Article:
3211(b) dismiss affirmative defenses

3211(b)

South Point, Inc. v Redman, 2012 NY Slip Op 03165 (2nd Dept., 2012)

The Supreme Court erred in determining that the doctrine of law of the case precluded the granting of the plaintiff's motion pursuant to CPLR 3211(b) to dismiss the affirmative defense asserted by the defendant Helen M. Prescod. The doctrine of law of the case "applies to determinations which were necessarily resolved on the merits in [a] prior order" (Hampton Val. Farms, Inc. v Flower & Medalie, 40 AD3d 699, 701; see Lehman v North Greenwich Landscaping, LLC, 65 AD3d 1293, 1294). Here, contrary to the Supreme Court's determination, the prior order at issue did not address the merits of Prescod's affirmative defense (see Lehman v North Greenwich Landscaping, LLC, 65 AD3d at 1294).

Nevertheless, we affirm the denial of the plaintiff's motion to dismiss Prescod's affirmative defense, albeit on a different ground from that relied upon by the Supreme Court (see [*2]Montalvo v Nel Taxi Corp., 114 AD2d 494, 494; see also Menorah Nursing Home v Zukov, 153 AD2d 13, 19). "A party may move for judgment dismissing one or more defenses, on the ground that a defense is not stated or has no merit" (CPLR 3211[b]). Upon such a motion, the movant bears the burden of demonstrating that a defense is not stated or is without merit as a matter of law (see Butler v Catinella, 58 AD3d 145, 148; Vita v New York Waste Servs., LLC, 34 AD3d 559, 559). The nonmoving defendant is "entitled to the benefit of every reasonable intendment of its pleading, which is to be liberally construed. If there is any doubt as to the availability of a defense, it should not be dismissed" (Federici v Metropolis Night Club, Inc., 48 AD3d 741, 743; see Butler v Catinella, 58 AD3d at 148).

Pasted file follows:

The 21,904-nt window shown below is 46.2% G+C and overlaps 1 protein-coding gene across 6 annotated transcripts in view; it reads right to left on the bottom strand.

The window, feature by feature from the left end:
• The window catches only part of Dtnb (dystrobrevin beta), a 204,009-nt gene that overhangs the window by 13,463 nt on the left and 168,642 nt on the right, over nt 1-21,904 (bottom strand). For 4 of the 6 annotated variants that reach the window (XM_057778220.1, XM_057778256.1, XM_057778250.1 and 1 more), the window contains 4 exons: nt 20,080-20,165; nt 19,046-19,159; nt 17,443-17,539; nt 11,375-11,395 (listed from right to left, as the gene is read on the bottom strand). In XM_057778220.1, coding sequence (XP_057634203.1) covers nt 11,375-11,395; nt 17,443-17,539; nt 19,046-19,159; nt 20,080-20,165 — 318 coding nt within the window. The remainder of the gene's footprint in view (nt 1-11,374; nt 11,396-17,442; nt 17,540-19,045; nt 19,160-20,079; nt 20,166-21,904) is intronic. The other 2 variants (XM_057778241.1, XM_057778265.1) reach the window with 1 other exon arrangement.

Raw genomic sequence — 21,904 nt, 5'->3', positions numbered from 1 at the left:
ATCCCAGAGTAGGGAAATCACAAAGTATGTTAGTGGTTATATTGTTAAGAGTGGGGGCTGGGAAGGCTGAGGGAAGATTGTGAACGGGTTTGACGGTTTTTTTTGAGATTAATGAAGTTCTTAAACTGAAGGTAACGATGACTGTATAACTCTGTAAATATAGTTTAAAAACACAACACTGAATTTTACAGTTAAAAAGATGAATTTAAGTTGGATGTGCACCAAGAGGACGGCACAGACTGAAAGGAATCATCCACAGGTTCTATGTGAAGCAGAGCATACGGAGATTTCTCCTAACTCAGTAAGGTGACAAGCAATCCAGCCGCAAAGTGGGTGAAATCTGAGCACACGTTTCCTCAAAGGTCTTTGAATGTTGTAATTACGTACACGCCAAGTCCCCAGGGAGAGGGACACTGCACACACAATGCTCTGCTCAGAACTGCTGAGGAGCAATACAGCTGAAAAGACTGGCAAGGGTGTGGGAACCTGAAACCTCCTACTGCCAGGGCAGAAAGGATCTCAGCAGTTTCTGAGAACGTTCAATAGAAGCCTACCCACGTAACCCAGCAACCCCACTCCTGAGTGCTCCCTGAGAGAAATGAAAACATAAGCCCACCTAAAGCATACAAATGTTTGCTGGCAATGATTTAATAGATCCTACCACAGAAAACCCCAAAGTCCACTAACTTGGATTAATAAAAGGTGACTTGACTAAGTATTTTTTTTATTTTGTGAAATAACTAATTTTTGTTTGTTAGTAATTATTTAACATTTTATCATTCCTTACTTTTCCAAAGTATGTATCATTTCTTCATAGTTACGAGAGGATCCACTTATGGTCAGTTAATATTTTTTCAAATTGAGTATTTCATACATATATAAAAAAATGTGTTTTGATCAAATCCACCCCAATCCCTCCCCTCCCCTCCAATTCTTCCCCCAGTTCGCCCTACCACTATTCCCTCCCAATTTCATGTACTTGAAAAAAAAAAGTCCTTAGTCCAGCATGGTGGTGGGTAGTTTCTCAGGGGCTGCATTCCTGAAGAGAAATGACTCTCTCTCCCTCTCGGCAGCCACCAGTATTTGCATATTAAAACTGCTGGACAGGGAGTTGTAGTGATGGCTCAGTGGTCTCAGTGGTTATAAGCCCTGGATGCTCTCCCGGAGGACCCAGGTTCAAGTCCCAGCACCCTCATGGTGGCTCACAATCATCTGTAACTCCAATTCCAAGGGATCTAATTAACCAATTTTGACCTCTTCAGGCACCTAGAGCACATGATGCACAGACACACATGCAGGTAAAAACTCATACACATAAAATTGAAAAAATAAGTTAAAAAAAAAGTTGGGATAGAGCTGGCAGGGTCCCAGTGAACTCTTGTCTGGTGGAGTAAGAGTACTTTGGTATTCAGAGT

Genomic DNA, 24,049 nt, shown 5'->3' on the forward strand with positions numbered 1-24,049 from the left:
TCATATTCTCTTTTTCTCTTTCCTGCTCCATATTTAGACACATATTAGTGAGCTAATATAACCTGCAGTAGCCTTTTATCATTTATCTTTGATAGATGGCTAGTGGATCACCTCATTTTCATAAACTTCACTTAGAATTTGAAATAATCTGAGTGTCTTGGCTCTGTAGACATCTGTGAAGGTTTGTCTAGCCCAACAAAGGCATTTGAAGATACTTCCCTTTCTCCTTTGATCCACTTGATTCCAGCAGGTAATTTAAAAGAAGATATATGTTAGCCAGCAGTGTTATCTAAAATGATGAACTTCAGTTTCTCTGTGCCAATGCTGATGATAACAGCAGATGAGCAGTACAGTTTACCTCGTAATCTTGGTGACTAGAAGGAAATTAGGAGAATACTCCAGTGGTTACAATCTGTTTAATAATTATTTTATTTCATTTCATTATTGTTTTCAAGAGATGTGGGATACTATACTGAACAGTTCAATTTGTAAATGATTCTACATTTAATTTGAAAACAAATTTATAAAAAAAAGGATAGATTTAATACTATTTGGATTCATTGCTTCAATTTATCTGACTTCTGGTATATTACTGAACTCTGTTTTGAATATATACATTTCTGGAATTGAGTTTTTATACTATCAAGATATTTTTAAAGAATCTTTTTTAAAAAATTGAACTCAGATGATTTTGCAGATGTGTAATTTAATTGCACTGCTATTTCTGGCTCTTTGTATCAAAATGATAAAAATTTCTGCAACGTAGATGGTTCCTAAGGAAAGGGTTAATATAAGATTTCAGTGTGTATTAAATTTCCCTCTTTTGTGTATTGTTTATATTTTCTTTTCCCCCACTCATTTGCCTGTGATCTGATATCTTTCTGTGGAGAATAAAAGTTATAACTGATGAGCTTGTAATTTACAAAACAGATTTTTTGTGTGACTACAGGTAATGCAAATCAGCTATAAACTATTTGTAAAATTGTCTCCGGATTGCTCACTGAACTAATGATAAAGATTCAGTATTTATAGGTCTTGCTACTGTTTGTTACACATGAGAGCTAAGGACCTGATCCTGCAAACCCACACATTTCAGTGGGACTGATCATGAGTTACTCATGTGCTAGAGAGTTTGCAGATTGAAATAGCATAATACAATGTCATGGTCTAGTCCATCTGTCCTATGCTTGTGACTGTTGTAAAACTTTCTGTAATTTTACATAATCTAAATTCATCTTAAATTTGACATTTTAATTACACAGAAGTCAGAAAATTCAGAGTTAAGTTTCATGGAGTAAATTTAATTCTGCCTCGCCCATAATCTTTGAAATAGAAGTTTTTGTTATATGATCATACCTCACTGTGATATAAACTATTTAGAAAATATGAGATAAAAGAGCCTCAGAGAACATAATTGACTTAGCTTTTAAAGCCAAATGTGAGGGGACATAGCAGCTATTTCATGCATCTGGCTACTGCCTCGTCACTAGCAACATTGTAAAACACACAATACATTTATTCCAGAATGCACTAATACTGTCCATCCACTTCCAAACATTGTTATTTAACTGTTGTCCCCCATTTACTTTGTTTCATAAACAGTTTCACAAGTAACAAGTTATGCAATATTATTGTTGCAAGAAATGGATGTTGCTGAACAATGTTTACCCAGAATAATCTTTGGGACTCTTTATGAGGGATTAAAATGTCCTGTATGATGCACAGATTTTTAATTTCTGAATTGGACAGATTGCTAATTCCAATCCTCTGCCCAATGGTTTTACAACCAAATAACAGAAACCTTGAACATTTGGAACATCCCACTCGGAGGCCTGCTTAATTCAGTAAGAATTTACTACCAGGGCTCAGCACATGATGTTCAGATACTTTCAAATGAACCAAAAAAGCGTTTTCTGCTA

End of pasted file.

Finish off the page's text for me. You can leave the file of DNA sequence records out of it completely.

Here, the plaintiff failed to satisfy its burden of demonstrating as a matter of law that the defense at issue was without merit. The defense was premised on Prescod's claim that she has a valid mortgage on the subject property with priority over the plaintiff's mortgage. Although the plaintiff raised numerous issues of fact regarding the validity of Prescod's mortgage, the manner in which it was procured, and the extent to which its existence was disclosed to the plaintiff's predecessor in interest, the plaintiff failed to offer evidence demonstrating as a matter of law that Prescod's defense was without merit (cf. Vita v New York Waste Servs., LLC, 34 AD3d at 559). Accordingly, the plaintiff was not entitled to the relief sought.

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